NYT finds geothermal public pools key to social harmony and well-being in Iceland
A large feature about Icelandic public pools in the New York Times Magazine argues that the 120+ geothermally heated public pools are a key reason for Icelandic happiness and well-being. The pools are of course a place where people can swim, but they also offer a shared public space where people gather to meet others and discuss current affairs or spend time in introspective relaxation, the author finds.
The author, Dan Kois, is fascinated with the culture of Icelandic swimming pools and their centrality to Icelandic society and Icelandic culture.
"Every Icelandic town, no matter how small, has its own pool. There areramshackle cement rectangles squatting under rain clouds in the sheep-strewn boonies. There are fancy aquatic complexes with multilevel hot tubsand awesomely dangerous water slides of the sort that litigious American culture would never allow. … These public pools, or sundlaugs, serve as the communal heart of Iceland, sacred places whose affordability and ubiquity are viewed as a kind of civil right. Families and teenagers and older people lounge and chat insundlaugs every day, summer or winter."
Study after study has found that Icelanders are remarkably content with life, despite long and dark winters, coupled with rainy, cold and short summers. A recent study found that Icelanders are among the happiest people in the world, and a second study found that the ease of communication between Icelandic children and young adults and their parents is among the greatest in the world.
The NYT article argues positive social characteristics like these could be explained by the public pools.
"The more local swimming pools I visited, the more convinced I became that Icelanders’ remarkable satisfaction is tied inextricably to the experience of escaping the fierce, freezing air and sinking into warm water among their countrymen. The pools are more than a humble municipal investment, more than just a civic perquisite that emerged from an accident of Iceland’s volcanic geology. They seem to be, in fact, a key to Icelandic well-being."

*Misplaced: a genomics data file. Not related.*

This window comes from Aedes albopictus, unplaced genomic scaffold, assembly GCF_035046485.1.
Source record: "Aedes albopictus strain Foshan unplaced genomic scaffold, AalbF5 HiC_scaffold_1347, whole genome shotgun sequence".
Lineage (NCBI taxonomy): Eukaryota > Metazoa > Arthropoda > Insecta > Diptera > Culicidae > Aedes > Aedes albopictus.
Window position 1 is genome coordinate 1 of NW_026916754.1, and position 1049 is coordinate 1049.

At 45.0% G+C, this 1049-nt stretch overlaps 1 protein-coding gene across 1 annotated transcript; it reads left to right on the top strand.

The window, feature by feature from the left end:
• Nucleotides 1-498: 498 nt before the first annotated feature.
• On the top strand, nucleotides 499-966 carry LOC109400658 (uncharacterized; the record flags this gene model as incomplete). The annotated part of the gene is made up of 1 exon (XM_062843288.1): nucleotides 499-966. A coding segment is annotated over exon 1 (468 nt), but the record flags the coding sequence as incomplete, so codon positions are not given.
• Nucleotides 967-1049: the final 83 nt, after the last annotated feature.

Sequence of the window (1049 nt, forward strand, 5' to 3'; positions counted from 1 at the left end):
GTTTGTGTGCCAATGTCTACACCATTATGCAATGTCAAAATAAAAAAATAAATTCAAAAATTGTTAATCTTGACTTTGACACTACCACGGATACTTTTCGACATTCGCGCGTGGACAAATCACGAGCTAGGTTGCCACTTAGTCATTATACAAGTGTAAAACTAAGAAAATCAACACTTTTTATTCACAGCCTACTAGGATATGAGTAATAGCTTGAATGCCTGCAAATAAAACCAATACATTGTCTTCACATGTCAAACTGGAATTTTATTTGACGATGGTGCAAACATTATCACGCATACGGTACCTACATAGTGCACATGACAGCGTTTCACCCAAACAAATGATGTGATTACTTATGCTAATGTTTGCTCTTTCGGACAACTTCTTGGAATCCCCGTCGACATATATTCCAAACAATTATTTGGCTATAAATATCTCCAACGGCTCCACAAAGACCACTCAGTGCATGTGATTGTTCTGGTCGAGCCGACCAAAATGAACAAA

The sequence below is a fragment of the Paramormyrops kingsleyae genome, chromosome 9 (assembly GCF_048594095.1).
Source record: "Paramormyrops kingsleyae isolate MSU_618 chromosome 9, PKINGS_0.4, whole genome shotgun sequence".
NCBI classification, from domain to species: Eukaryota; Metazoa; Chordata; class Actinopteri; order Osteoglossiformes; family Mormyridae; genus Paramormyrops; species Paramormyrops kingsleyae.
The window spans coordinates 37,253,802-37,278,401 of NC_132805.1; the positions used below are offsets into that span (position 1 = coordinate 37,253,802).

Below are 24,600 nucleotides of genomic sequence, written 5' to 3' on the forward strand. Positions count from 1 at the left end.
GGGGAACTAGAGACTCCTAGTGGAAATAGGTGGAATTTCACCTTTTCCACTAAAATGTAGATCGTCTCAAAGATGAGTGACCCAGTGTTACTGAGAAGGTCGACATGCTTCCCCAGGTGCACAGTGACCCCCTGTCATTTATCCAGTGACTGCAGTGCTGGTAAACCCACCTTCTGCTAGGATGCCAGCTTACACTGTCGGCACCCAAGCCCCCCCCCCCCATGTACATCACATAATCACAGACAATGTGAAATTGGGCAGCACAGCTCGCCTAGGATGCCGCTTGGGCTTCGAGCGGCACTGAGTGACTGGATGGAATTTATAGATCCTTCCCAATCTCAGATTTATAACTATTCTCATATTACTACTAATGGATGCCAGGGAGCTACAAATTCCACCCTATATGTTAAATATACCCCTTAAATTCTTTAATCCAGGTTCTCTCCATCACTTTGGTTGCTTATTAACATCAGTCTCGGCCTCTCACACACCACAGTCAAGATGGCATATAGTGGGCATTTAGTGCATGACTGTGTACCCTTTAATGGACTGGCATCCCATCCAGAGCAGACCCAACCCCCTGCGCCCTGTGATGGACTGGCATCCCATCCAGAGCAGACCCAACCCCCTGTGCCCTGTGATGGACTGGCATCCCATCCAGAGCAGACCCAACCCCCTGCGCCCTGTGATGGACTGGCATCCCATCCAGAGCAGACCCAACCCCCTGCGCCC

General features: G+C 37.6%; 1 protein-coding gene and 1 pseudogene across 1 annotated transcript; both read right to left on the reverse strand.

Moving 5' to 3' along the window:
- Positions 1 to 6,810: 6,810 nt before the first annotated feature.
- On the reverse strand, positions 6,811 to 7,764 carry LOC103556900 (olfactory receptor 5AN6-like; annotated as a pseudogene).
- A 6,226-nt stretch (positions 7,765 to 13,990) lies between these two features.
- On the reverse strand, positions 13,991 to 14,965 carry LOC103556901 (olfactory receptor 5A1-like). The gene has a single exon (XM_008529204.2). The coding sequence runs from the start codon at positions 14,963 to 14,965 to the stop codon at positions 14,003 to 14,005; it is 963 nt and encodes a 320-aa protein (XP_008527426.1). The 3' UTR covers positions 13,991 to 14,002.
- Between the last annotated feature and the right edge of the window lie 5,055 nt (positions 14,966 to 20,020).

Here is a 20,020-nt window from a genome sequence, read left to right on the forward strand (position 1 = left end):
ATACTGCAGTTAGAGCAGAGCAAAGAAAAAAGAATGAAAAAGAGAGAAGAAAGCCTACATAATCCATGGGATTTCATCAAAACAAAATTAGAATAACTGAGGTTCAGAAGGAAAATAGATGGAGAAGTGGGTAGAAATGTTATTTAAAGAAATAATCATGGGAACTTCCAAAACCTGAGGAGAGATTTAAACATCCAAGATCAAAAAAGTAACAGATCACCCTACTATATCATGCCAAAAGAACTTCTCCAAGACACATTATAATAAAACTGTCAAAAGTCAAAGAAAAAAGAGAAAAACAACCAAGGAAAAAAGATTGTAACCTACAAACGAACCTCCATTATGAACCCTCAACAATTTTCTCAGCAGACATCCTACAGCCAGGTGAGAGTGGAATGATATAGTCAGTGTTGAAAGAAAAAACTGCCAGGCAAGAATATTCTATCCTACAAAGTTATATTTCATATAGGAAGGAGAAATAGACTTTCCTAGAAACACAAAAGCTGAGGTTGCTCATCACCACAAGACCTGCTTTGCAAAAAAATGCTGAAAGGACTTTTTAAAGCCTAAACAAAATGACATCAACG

The most important contribution the pools offer, the article argues, is that they force people to bathe in the nude, something which fosters both a sense of social harmony and solidarity, as well as individualistic self-awareness:
"But near-nudity, by encouraging a slight remove from others, also allows the visitor to focus, in a profound and unfamiliar way, on his own body, on its responses and needs. Despite its being a social hub, the pool also cultivates inwardness."
At the same time the pools and the mandatory washing in the nude reminds people that bodies and people come in all shapes and sizes:
I admit I found this disconcerting at first, but eventually there was something comforting about seeing all those other chests and butts and guts — which for the most part belonged to normal human-¬being bodies, not sculpted masterpieces. And that comfort extends out into the pool proper, where you might be covered — only a little, in my case — but are still on display.
Head over to the NYTimes to read the full thing – it’s a great essay on Iceland and Icelandic culture!
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